It is difficult to stop ideological partisans like FFTF from carrying out tasteless social media attacks like the “Internet Freedom Day” mass infringement of the King family’s copyrights described above.

But major corporate online hosting platforms which knowingly aid and abet infringements – and which have the means to prevent them but choose instead to boost their bottom line – do not deserve the blessing of our society, and should lose the special privilege of Safe Harbor protections.

We’ve had enough of Silicon Valley front groups’ bad faith polemics. We’re joining with our unions, rights groups, and grass roots organizations to fight for OUR future, and to speak OUR truth to FFTF’s attacks on our livelihoods and industry.

– Marc Ribot for MusiciansACTION

(Edited by Marilyn Carino)


MusiciansACTION is a grass roots organization of, by, and for working artists, and dedicated to the achievement of economic justice in the digital domain.

Website: http://musiciansaction.org
Emil: info@musiciansaction.org












[1] https://www.fightforthefuture.org/news/2016-04-04-nearly-100000-internet-users-call-for-copyright

[2] ibid

[3] Internet activists stand in solidarity with striking Verizon workers

Contact: Evan Greer, 978-852-6457, press@fightforthefuture.org

[4] http://musiciansaction.org/petition

[5] Although there is something vaguely ‘market liberal’ sounding about the references to ‘ownership’ and ‘fair markets’ in this discussion – and the concept of ownership of the products of one’s labor is, indeed, one tenet of philosophical liberalism — this concept is also the legal basis of unionism in our society: there can be no ‘collective action’ without the prior assumption of individual ownership of our labor and its creations: we can’t ‘bargain’ over or ‘sell’ to management what we don’t first own, or aggregate power into unions we don’t possess in the first place as individuals.

[6] Live use of published work is usually legal, even if you don’t agree with the politician. Recorded use of an artists work is another question.

[7] Sure artists make money touring/selling merch: some always have: but songwriters and many new artists don’t, and touring artists used to share in ALL the profits our recordings generated: why should we give up that right just because a bunch of Silicon Valley billionaires decided to make the mass infringement of our copyrights their business model?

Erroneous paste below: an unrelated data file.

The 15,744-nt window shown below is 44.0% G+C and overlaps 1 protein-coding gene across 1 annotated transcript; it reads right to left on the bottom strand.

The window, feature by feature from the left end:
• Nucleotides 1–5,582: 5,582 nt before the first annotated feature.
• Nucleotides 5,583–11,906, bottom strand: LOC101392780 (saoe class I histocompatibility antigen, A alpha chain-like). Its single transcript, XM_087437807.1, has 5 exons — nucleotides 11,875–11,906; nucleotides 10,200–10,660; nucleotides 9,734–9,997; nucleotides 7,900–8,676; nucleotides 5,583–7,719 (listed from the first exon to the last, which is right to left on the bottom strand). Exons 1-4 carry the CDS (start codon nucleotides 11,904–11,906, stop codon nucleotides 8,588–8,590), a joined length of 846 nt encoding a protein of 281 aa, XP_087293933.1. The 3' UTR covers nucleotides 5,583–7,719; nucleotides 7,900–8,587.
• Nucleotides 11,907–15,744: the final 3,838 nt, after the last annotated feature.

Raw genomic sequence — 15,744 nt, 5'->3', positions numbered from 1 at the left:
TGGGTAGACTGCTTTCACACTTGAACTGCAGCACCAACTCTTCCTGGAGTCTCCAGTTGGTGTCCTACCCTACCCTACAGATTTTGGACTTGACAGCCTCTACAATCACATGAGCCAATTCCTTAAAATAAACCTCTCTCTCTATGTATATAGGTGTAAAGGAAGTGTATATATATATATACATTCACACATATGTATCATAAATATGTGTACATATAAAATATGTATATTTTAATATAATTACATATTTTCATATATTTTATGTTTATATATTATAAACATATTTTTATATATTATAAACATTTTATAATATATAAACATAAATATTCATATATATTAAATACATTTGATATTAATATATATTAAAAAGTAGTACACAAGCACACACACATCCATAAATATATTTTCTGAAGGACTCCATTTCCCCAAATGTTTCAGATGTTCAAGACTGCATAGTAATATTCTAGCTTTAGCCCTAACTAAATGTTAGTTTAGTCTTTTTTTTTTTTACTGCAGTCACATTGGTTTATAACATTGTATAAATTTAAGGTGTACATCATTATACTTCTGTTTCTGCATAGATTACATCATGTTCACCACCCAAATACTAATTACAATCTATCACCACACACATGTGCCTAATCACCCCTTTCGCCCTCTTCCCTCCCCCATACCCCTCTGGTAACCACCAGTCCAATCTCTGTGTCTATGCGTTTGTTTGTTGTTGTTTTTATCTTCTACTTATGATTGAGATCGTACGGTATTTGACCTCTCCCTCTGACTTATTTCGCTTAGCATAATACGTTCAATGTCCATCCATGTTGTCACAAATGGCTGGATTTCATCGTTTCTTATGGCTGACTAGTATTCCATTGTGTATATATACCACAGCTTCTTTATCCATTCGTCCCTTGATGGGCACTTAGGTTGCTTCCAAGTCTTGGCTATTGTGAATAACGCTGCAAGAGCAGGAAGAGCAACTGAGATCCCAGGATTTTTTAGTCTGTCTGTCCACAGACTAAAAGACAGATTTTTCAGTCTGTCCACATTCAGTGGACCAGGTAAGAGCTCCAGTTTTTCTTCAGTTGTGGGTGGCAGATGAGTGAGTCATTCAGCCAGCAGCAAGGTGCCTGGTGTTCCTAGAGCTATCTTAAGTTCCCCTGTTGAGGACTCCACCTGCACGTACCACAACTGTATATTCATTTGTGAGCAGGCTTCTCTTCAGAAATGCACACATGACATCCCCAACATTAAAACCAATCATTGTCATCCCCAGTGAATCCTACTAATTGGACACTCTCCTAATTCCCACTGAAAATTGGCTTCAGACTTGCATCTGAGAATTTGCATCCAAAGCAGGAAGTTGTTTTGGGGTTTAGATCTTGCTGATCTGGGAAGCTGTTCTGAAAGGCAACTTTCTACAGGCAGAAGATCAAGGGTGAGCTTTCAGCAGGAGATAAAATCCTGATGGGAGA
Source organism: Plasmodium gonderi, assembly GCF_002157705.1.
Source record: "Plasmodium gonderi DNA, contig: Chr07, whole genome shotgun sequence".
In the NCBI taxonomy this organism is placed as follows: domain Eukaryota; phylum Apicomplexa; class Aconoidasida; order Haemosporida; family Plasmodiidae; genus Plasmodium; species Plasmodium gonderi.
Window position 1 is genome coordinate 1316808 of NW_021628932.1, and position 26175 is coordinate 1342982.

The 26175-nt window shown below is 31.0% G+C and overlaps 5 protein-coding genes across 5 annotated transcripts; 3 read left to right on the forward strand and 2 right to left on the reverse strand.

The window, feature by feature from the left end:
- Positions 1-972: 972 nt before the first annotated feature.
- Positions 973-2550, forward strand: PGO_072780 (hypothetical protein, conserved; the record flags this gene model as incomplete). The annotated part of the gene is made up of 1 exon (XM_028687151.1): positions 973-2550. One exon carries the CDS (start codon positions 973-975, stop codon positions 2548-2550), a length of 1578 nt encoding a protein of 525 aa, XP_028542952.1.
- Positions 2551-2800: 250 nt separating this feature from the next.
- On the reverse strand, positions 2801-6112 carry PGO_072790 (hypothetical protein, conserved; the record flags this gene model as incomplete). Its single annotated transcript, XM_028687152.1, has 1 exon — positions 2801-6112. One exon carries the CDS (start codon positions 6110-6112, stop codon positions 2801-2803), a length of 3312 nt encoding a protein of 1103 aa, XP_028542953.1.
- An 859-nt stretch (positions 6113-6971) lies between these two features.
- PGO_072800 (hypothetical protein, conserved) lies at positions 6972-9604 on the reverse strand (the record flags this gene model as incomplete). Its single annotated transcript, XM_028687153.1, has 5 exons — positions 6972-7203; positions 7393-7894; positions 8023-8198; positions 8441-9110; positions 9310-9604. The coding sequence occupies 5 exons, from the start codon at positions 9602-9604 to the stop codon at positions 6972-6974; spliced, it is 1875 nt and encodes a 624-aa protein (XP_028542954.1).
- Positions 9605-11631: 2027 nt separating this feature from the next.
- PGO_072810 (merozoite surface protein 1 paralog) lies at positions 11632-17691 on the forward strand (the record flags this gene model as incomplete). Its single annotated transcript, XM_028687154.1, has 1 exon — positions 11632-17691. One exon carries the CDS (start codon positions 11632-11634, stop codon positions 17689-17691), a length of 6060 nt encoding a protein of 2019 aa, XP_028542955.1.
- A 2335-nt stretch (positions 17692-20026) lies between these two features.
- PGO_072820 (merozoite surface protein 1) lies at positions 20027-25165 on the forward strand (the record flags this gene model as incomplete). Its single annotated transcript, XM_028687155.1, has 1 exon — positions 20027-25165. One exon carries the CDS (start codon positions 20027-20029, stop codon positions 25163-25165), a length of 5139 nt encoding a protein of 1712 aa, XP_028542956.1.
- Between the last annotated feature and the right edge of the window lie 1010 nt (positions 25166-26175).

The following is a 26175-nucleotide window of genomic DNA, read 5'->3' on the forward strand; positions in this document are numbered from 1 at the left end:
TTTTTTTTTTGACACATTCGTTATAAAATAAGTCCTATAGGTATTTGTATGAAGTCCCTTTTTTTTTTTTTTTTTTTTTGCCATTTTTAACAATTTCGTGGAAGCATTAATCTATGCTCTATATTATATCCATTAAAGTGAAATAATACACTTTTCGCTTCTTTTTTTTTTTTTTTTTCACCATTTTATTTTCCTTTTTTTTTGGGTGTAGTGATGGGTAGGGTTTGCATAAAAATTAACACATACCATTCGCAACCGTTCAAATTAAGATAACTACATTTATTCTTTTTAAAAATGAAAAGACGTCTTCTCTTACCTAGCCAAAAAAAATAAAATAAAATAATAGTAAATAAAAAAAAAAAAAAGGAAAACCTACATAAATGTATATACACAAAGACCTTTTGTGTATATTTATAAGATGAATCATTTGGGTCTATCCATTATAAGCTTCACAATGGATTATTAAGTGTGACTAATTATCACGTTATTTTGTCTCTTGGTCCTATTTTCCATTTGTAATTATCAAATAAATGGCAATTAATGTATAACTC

[8] YouTube claims that its “Content ID” software addresses these concerns.

But the software is ineffective, according to the major label artists who receive it for free…And what kind of business makes its suppliers PAY – through the lousy contracts most artists must sign to get Content ID software – for the safe, legal business environment that should have been their right in the first place?

Sound like a protection racket?

Why, other than the fact that this is the USA and YouTube’s parent corporation is valued at 550billion +, is this even legal?

[9] “Taking down content from the Internet en masse doesn’t benefit artists and individual creators…”

“[the DMCA is]….being used by companies that fail to account for Fair Use.” http://tumblr.fightforthefuture.org/page/5

[10] J. Devlin Hartline (Assistant Director, Center for the Protection of Intellectual Property George Mason University School of Law) notes: “Though not explicitly endorsing notice-and-staydown, the EFF*** thinks it’s entirely consistent with fair use so long as (1) the content at issue has already been subject to one uncontested takedown notice, or (2) the content at issue is at least a 90% match to a copyrighted work. …supporters of notice-and-staydown today are actually advocating for what the EFF recognized to be reasonable over eight years ago.”



[11] https://www.fightforthefuture.org/news/2016-04-04-nearly-100000-internet-users-call-for-copyright

[12] Of the many falsehoods perpetuated by tech industry apologists, the myth of ‘technological inevitability’ is perhaps the most pernicious. The ‘technological unemployment’ that has accompanied this and other advances in production is, indeed, inevitable. We may shed a tear for the legendary John Henry, but we know he had to die. He couldn’t sustain his race against the machine, and no-one on a train today misses the hand-driven spike beneath their rails.

But that doesn’t describe the ad/data mining tech industry’s attack on artists. Artists/composers still create music. People still listen to the music we create…now more than ever. Our music still produces profits, now more than ever: just not for us.

This isn’t ‘technological unemployment’: its good, old fashioned exploitation. Its wrong, and it needs to stop.